There has been a sharp rise in the number of black Americans buying firearms and joining gun clubs, according to the National African American Gun Association (NAGAA), purchases attributed to growing anxiety over the Covid-19 crisis and increased racial tensions following the death of George Floyd.
NAGAA says its figures shows gun ownership levels among black people has been growing in recent months, with the death of Floyd at the hands of white police officers in May and a subsequent spate of protests a particular driving factor. More than 2,000 people joined the group in the 36 hours after Floyd’s killing.
Damon Finch, president of all-black Hudson Valley Nubian Gun Club in New York, says he has also witnessed a similar trend.
He started the club earlier this year after noticing a spike in interest in firearms among the black community.
"Initially, we started off with just a couple of people getting together,” he told Reuters.
“And then all of a sudden, you start to get all these phone calls from people who were both firearm owners and also people who are looking to get firearms. And I figured, let's get together. Let's create a gun club.
“Our membership almost every night is doubling, tripling. It's just amazing how many people are now joining our group."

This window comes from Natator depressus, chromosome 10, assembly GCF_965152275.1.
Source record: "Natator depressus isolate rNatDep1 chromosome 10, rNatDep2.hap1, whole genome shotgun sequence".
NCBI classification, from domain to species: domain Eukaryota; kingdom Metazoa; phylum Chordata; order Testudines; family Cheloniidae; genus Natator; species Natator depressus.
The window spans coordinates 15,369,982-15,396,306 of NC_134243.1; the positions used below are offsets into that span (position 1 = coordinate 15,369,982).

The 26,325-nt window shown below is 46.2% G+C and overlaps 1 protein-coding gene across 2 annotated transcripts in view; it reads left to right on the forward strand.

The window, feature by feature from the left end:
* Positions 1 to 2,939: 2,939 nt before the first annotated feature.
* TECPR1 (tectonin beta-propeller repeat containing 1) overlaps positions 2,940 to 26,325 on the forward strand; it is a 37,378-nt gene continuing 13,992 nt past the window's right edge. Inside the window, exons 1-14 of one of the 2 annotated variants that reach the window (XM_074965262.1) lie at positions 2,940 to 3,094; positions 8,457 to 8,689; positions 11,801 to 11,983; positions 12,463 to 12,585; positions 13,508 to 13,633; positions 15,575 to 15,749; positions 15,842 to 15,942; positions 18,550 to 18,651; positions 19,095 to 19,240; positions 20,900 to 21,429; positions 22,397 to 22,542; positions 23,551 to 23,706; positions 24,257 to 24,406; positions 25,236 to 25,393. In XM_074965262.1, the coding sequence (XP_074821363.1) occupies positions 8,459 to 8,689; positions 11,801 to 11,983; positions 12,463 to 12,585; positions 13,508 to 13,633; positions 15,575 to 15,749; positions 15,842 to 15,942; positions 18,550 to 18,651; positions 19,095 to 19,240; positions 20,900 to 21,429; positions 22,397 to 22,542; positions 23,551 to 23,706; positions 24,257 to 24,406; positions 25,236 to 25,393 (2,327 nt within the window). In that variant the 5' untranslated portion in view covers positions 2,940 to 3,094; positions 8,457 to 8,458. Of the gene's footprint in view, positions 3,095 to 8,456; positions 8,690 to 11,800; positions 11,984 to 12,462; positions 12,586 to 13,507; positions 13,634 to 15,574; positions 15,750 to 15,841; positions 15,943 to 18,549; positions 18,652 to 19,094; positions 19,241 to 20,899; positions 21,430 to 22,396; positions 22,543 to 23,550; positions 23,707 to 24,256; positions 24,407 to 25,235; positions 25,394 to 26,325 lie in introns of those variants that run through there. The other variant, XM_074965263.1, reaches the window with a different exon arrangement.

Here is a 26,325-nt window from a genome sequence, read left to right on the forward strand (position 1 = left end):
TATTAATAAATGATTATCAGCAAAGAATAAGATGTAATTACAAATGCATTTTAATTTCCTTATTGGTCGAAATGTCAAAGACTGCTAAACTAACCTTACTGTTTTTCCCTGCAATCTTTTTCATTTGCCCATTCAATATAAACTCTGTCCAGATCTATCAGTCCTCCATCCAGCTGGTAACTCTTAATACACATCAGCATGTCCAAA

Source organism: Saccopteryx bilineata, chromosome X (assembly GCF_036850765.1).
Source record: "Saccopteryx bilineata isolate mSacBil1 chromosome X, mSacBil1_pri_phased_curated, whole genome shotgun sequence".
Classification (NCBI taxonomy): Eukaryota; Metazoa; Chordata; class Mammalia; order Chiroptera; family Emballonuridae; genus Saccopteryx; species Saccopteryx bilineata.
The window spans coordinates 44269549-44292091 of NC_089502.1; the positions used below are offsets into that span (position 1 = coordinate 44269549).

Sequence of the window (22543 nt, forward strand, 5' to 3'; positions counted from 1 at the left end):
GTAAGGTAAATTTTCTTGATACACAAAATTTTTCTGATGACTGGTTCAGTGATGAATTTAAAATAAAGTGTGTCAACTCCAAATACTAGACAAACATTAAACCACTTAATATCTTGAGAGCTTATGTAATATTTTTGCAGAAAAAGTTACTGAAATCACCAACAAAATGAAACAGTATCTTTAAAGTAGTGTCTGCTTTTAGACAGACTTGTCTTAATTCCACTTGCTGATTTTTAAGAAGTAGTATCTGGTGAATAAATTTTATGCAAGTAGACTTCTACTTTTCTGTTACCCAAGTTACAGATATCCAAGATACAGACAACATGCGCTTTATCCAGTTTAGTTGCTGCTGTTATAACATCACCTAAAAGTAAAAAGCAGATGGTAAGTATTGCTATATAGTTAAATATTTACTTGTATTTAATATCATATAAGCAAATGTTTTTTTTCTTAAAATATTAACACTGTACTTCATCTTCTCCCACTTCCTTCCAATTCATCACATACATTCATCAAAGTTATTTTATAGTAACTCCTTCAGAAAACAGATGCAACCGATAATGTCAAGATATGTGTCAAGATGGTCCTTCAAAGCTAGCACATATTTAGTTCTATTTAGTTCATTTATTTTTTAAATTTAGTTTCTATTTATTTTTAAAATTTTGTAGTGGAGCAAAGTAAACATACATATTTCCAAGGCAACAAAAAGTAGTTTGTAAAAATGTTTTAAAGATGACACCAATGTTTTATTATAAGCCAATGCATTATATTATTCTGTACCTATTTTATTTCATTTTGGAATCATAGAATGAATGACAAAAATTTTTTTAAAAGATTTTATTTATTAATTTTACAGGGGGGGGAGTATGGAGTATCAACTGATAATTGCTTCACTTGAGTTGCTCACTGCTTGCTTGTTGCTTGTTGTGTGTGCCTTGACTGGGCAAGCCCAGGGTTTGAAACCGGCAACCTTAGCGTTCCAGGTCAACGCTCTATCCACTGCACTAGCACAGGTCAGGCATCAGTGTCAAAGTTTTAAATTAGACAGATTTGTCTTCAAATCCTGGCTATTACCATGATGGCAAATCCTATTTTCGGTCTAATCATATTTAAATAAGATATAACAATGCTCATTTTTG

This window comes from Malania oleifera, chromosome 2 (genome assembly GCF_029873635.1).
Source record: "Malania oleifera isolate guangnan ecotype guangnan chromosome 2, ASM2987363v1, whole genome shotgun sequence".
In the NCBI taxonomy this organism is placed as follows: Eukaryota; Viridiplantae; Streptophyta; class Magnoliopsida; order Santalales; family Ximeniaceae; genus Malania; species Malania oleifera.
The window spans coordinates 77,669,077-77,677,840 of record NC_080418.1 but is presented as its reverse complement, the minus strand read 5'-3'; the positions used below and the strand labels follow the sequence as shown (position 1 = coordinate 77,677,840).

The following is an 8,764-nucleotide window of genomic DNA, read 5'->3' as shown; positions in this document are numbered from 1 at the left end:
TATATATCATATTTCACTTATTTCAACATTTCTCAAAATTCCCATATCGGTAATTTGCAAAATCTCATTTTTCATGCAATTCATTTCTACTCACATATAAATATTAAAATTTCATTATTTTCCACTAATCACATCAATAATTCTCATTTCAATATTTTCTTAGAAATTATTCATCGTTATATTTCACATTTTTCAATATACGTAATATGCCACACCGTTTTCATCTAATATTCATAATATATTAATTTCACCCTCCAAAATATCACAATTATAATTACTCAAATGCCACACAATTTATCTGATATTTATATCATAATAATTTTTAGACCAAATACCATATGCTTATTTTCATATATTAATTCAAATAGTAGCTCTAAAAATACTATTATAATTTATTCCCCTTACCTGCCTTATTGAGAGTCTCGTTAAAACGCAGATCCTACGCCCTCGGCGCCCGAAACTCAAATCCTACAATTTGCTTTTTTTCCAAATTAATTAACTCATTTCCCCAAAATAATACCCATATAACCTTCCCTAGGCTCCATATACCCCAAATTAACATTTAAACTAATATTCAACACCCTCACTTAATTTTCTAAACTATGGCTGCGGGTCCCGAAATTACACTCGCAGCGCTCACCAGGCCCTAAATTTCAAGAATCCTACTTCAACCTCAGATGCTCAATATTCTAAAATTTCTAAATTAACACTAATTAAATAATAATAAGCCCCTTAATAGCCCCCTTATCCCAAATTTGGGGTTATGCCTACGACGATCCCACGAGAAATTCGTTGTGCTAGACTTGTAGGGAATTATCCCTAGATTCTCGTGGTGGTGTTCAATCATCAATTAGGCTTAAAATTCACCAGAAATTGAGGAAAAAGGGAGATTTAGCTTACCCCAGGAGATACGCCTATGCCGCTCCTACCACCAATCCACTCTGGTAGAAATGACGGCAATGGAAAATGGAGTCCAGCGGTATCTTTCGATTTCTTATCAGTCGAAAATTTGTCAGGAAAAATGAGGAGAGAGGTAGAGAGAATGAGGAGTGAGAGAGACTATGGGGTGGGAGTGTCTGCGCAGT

First-time gun owners include those who had never previously considered buying a firearm.
"At 61 years, I've not needed it, not ever thought of it. I would say 'Get the guns away. No, no, no!’ But now my views have changed because I guess the world is changing right before our eyes,” first-time gun owner Margaret Powell told Reuters.
"It's like we're going back in time to maybe the Wild, Wild West or something. Everybody has to have a gun.”
Some groups, such as Black Guns Matter, have advocated for black gun ownership as a means for self-protection in the wake of Floyd’s killing, the sometimes violent protests that have followed and other reports of police violence against black people.
Meanwhile, a newly formed and heavily armed black militia, the Not Fucking Around Coalition, has appeared at some recent protests.
"Self-preservation is universal law. We should be able to protect ourselves,” Gahiji Manderson, a member of the Hudson Valley Nubian Gun Club, told Reuters.
“We're not looking for trouble, but to be able to protect ourselves if trouble comes towards our way."
But it is not just black people buying weapons in growing numbers. Total US gun sales in June were the highest on record with 3.9 million firearms sold, according to figures from the Brookings Institute, in a country where firearms kill nearly 40,000 people a year.